Simpy Julie

A Julie Andrews fansite





 

Somewhere in Suffolk County, N.Y., perhaps right at this moment, a woman is holed up in a closet, surrounded by pillows, blankets and towels, and she’s reading a story from a picture book.

A story that might go something like this:

Once upon a time, in a green and pleasant land far, far away, there lived a little girl who liked to sing. She traveled around the country with her mother and stepfather, and they sang for all sorts of people — soldiers and lorry drivers and shopkeepers; housemaids and homemakers and, on one very special occasion, the king himself.

As the girl grew, so did her voice, and by the time she was a woman, people from all over the the world would stop whatever they were doing just to hear her sing. And when she grew older and no longer sang as often as she once did, the people were just as happy to hear her talk. Because her voice was a magical voice, still full of music and hope — so no matter how sad or scared or angry you might be, the sound of that voice would make you feel better.

And that is why Julie Andrews has been spending much of the COVID-19 shutdown stuffing herself into a pillow-soundproofed closet reading stories so that her new American Public Media podcast, “Julie’s Library,” could premiere April 29, months earlier than originally planned. The first six episodes, which drop weekly, will, she hopes, offer some aid to all those families sheltering at home like her.

“We want to reach the children,” she says. “And their parents, and their grandparents and anyone who reads with them.”

 

“Mom and I are both fans of podcasts, and we had been planning to do one for quite some time,” says Emma Walton Hamilton, Andrews’ eldest daughter and longtime cowriter-collaborator. “It’s a lovely extension of what we’ve already been doing with our own children’s books and children’s programming. And because of the virus, American Public Media was kind enough to fast-track the podcast. It’s kept us very busy.”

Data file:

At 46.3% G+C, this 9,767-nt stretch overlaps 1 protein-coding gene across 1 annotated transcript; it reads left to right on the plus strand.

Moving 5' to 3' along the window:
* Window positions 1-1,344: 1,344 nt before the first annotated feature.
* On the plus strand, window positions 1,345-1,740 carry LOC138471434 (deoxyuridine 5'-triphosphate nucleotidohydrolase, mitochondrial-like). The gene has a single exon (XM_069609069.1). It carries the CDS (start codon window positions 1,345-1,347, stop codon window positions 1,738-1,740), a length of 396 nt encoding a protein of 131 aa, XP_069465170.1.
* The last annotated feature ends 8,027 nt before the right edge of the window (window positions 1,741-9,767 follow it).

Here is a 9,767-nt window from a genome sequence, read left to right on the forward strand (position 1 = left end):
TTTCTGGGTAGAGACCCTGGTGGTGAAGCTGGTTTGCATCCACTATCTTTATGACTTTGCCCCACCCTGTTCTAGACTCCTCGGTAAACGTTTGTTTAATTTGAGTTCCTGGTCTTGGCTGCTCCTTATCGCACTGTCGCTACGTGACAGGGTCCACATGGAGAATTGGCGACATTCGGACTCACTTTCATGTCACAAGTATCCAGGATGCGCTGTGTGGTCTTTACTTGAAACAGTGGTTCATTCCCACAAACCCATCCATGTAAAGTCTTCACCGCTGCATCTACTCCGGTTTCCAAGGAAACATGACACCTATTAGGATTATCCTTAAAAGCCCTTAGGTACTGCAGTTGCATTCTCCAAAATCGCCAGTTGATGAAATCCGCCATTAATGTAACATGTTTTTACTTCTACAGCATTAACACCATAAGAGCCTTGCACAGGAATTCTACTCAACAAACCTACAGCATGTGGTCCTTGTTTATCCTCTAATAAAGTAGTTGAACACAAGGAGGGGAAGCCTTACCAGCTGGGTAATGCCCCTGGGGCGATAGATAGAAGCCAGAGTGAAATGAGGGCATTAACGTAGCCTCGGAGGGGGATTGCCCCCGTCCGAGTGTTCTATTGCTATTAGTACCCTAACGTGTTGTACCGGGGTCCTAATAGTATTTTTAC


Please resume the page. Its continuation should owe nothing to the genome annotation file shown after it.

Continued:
“Very busy,” says Andrews, laughing. “And it’s been quite a learning curve.”

 

Andrews was supposed to be in Los Angeles this past weekend, accepting AFI’s Life Achievement award and appearing at several events (two of which included me interviewing her onstage, sob), but all of those dates have been postponed due to coronavirus concerns — and so Andrews, along with a large portion of the world, is now working from home.

Where she, at 84, is still managing to get more done than some of us who are considerably younger.

Mother and daughter are speaking on a conference call from their homes in Sag Harbor. They live, Andrews says, about five minutes away from each other but have been sheltering separately with occasional outdoor, socially distanced and masked visits in Andrews’ backyard.

“It’s amazing how much you can make work if you really apply yourself to it,” Andrews says, sounding very much like the characters — Mary Poppins, Maria von Trapp and later “The Princess Diaries’” Queen Clarisse —that made many people, including Rosie O’Donnell and, well, me, wish at times that she were our mother.

(Last year, I had the opportunity to interview Andrews for an L.A. Times Book Club event, and when we stepped out onstage, she took my hand and, frankly, it is a miracle I was able to recover enough to speak. And a good thing too, because it is hard to imagine an easier, more delightful — and occasionally bawdy — interviewee.)

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